By E. P. Whinters
Movies come from two sources – they either start as a visual story, created for the screen through what you see and what the characters say, or they start as a print-source first, a book or a comic. The two movies that I will reflect on today started as novels, Room by London, Ontario, writer, Emma Donoghue, and The Martian by Andy Weir. Viewing both back-to-back was an interesting experience, as both had to do with isolation, resiliency and survival; different in ways and similar in some. I will add the caveat that, in both cases, I did not read the precursor novel that came before each movie, so both, for me, were visual stories with no background information or prior expectations.
Too often, I hear people compare the book to the film, and almost every time, the book is better. Personally, they are two different genres where both tell a story; one tells a story through words, and thus can tell the reader what they want and what characters are thinking; the other tells a story through visuals, and thus has to communicate the story through what you see, and sometimes with words in first-person of what s/he is thinking and saying. Personally, to say one is ‘better’ or ‘worse’ than the other ignores that they are different genres. That is like saying an orange makes a really bad steak, when the orange was never created to be a steak and neither a steak to be an orange. However, it is possible to comment on how well the original story is brought to the visual/auditory medium, that plot-points are maintained, that the climax is a visual/auditory depiction of the literary novel, that themes are maintained, perhaps communicated in different ways, and the same message is communicated, with equal impact, and those can be commented on. As mentioned, I have not read the novels to either, so will only reflect on what I thought of them as the visual/auditory story that I witnessed.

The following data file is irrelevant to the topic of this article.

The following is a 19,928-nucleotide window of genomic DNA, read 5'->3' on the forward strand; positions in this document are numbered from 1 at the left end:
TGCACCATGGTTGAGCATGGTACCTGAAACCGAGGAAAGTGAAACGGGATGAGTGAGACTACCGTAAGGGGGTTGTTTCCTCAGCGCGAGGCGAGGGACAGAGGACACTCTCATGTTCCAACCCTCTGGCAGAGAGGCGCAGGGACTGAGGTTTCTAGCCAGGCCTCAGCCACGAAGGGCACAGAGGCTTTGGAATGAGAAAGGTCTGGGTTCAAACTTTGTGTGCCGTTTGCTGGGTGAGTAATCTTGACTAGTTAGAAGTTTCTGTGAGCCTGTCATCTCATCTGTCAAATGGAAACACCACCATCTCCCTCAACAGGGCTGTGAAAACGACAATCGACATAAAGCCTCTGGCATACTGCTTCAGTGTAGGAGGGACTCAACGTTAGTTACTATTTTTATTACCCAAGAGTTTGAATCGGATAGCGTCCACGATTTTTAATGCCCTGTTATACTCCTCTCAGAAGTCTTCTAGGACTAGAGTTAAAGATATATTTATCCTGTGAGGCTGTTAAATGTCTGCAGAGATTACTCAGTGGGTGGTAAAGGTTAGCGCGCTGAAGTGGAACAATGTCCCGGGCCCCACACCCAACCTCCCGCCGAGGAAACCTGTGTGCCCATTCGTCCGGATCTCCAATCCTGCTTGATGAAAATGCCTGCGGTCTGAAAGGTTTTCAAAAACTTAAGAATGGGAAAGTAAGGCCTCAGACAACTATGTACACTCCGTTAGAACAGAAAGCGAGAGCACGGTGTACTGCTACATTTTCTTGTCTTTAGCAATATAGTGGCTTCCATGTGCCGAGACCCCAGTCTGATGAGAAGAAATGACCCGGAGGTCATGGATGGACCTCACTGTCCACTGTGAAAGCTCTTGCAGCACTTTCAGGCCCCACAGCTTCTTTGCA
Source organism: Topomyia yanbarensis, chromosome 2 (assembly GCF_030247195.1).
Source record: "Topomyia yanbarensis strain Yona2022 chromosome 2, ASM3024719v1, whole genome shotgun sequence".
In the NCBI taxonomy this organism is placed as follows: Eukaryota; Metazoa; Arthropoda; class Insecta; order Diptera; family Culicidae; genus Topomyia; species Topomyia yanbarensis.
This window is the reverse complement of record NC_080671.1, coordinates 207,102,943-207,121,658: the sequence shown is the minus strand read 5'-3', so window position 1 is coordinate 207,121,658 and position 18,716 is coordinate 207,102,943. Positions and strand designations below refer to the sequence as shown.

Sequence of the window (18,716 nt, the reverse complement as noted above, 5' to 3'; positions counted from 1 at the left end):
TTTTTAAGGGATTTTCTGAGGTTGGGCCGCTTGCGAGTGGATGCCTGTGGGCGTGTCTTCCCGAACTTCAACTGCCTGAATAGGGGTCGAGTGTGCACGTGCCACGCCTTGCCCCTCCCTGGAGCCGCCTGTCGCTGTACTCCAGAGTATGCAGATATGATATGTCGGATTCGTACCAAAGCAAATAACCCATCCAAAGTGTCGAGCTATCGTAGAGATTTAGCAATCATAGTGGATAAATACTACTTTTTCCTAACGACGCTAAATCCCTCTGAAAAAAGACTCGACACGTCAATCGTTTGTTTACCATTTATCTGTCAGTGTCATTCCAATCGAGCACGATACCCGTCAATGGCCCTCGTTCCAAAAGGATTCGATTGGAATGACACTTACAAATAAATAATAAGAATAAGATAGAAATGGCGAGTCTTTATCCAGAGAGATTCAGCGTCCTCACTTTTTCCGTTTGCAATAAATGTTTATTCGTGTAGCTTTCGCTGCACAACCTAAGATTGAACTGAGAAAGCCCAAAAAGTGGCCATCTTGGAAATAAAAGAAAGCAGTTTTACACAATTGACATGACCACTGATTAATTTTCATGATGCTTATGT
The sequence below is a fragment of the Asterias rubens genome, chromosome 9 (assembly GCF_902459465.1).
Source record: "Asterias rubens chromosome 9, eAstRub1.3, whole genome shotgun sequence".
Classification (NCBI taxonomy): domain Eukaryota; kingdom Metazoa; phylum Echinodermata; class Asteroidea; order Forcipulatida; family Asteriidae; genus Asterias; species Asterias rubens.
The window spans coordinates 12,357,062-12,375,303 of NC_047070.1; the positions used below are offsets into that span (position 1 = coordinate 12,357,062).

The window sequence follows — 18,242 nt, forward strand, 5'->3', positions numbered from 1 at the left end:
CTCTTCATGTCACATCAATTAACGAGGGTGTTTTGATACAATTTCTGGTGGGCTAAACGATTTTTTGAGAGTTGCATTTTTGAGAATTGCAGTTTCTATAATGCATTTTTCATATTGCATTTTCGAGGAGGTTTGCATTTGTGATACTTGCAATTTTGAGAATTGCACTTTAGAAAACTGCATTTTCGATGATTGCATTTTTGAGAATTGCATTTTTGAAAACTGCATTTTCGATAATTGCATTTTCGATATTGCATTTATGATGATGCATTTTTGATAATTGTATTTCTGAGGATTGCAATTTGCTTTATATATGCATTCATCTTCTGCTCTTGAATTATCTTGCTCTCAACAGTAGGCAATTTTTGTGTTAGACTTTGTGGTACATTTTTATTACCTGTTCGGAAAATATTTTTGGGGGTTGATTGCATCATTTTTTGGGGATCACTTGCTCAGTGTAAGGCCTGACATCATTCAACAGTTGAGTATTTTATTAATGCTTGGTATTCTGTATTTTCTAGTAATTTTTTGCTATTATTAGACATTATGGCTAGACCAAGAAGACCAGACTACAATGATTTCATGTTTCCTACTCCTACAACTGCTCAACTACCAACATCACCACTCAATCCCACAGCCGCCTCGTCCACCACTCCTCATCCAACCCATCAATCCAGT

Room has excellent reviews, but my confession is that I found other nominated films better in both quality and personal appreciation. Brie Larson, nominated for best actress, comes across as very natural, normal and believable, in an abnormal situation; and in a lot of ways, female viewers with children will easily be able to identify with her and her emotional journey. Huge kudos to Vancouverite, Jacob Tremblay, the boy who plays her son, Jack. For as much as I found Larson’s performance low-key, I found Tremblay’s performance exceptional and powerful for one so young. Maybe, that is where value in this film can be found – there is power in survival, in the step-by-step struggle from one moment to the next, and the balance between mother and son, the grounding of the mother to enable the growth of the son, that clearly comes through to the viewer.
This film is split into two parts, divided by the climax of the plot; of which each ½ reflects on similar themes from different angles. Even the filming reflects this. The first part could become claustrophobic, but doesn’t – I can’t help but wonder how they got so many camera angles in such a small space! The second part enlarges the living space to a house, but because of the consistent and repeated filming angles, the viewer almost feels that this space is smaller than the room from which they came. The emotional struggles in each are different but no less difficult for each person. I would say that this story is given through the perspective of the son, Jack, so a lot of things we, as adults, know to be so (the rape of Ma, for example), are barely touched on because they are not in the realm of understanding for Jack. We are, however, given clues; yet, the emphasis is not on this, but rather how the mother’s strength of character give foundation to the resiliency for her son, thus enabling him to have an exceptionally strong grounding on which to become a ‘normal’, well-adjusted boy after the ugly of his beginning years are behind him.
This film is about forced isolation and the supportive relationship between mother and son that secures their ‘normal’ development and survival in an abnormal situation. It is tender and detailed and powerful; you get the feeling that the internal resiliency both characters have in their own ways will help them survive outside Room that began their relationship, and that because they have each other, that will be the foundation on which each will find their own success.